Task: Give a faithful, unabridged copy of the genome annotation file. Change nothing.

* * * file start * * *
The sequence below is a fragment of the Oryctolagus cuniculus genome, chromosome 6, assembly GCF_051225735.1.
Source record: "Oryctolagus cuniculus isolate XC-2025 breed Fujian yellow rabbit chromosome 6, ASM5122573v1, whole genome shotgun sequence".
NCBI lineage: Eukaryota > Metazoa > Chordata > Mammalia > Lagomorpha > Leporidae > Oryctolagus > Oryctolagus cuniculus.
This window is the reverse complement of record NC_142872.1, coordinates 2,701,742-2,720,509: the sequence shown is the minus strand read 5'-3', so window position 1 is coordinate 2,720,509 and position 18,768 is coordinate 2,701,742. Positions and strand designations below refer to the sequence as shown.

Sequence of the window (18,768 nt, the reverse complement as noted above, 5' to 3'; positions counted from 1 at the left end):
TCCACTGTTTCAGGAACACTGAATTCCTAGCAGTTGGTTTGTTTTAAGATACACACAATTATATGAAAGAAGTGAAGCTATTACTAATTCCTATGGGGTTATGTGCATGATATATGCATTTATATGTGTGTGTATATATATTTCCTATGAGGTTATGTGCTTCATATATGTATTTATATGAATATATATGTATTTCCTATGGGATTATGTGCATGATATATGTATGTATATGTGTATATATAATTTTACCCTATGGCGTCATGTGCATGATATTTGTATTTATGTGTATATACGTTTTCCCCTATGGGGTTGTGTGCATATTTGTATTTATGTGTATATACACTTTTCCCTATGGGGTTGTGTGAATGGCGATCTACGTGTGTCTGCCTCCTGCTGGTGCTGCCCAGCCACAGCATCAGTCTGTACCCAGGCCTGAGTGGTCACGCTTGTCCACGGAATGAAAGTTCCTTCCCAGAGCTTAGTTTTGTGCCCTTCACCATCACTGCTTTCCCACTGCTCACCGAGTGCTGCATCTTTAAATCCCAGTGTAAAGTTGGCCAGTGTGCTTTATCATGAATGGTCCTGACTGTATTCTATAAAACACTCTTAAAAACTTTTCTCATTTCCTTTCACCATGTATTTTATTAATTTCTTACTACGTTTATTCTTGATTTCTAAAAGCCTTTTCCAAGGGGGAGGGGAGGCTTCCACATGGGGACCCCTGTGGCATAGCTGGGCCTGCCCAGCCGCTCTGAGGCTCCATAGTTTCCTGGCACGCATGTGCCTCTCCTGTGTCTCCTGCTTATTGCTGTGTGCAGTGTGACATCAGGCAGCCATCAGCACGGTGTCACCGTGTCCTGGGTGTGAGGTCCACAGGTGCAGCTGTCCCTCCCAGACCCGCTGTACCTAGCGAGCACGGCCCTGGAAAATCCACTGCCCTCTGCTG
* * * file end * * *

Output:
The sequence below is a fragment of the Oryctolagus cuniculus genome, chromosome 6, assembly GCF_051225735.1.
Source record: "Oryctolagus cuniculus isolate XC-2025 breed Fujian yellow rabbit chromosome 6, ASM5122573v1, whole genome shotgun sequence".
NCBI lineage: Eukaryota > Metazoa > Chordata > Mammalia > Lagomorpha > Leporidae > Oryctolagus > Oryctolagus cuniculus.
This window is the reverse complement of record NC_142872.1, coordinates 2,701,742-2,720,509: the sequence shown is the minus strand read 5'-3', so window position 1 is coordinate 2,720,509 and position 18,768 is coordinate 2,701,742. Positions and strand designations below refer to the sequence as shown.

Sequence of the window (18,768 nt, the reverse complement as noted above, 5' to 3'; positions counted from 1 at the left end):
TCCACTGTTTCAGGAACACTGAATTCCTAGCAGTTGGTTTGTTTTAAGATACACACAATTATATGAAAGAAGTGAAGCTATTACTAATTCCTATGGGGTTATGTGCATGATATATGCATTTATATGTGTGTGTATATATATTTCCTATGAGGTTATGTGCTTCATATATGTATTTATATGAATATATATGTATTTCCTATGGGATTATGTGCATGATATATGTATGTATATGTGTATATATAATTTTACCCTATGGCGTCATGTGCATGATATTTGTATTTATGTGTATATACGTTTTCCCCTATGGGGTTGTGTGCATATTTGTATTTATGTGTATATACACTTTTCCCTATGGGGTTGTGTGAATGGCGATCTACGTGTGTCTGCCTCCTGCTGGTGCTGCCCAGCCACAGCATCAGTCTGTACCCAGGCCTGAGTGGTCACGCTTGTCCACGGAATGAAAGTTCCTTCCCAGAGCTTAGTTTTGTGCCCTTCACCATCACTGCTTTCCCACTGCTCACCGAGTGCTGCATCTTTAAATCCCAGTGTAAAGTTGGCCAGTGTGCTTTATCATGAATGGTCCTGACTGTATTCTATAAAACACTCTTAAAAACTTTTCTCATTTCCTTTCACCATGTATTTTATTAATTTCTTACTACGTTTATTCTTGATTTCTAAAAGCCTTTTCCAAGGGGGAGGGGAGGCTTCCACATGGGGACCCCTGTGGCATAGCTGGGCCTGCCCAGCCGCTCTGAGGCTCCATAGTTTCCTGGCACGCATGTGCCTCTCCTGTGTCTCCTGCTTATTGCTGTGTGCAGTGTGACATCAGGCAGCCATCAGCACGGTGTCACCGTGTCCTGGGTGTGAGGTCCACAGGTGCAGCTGTCCCTCCCAGACCCGCTGTACCTAGCGAGCACGGCCCTGGAAAATCCACTGCCCTCTGCTG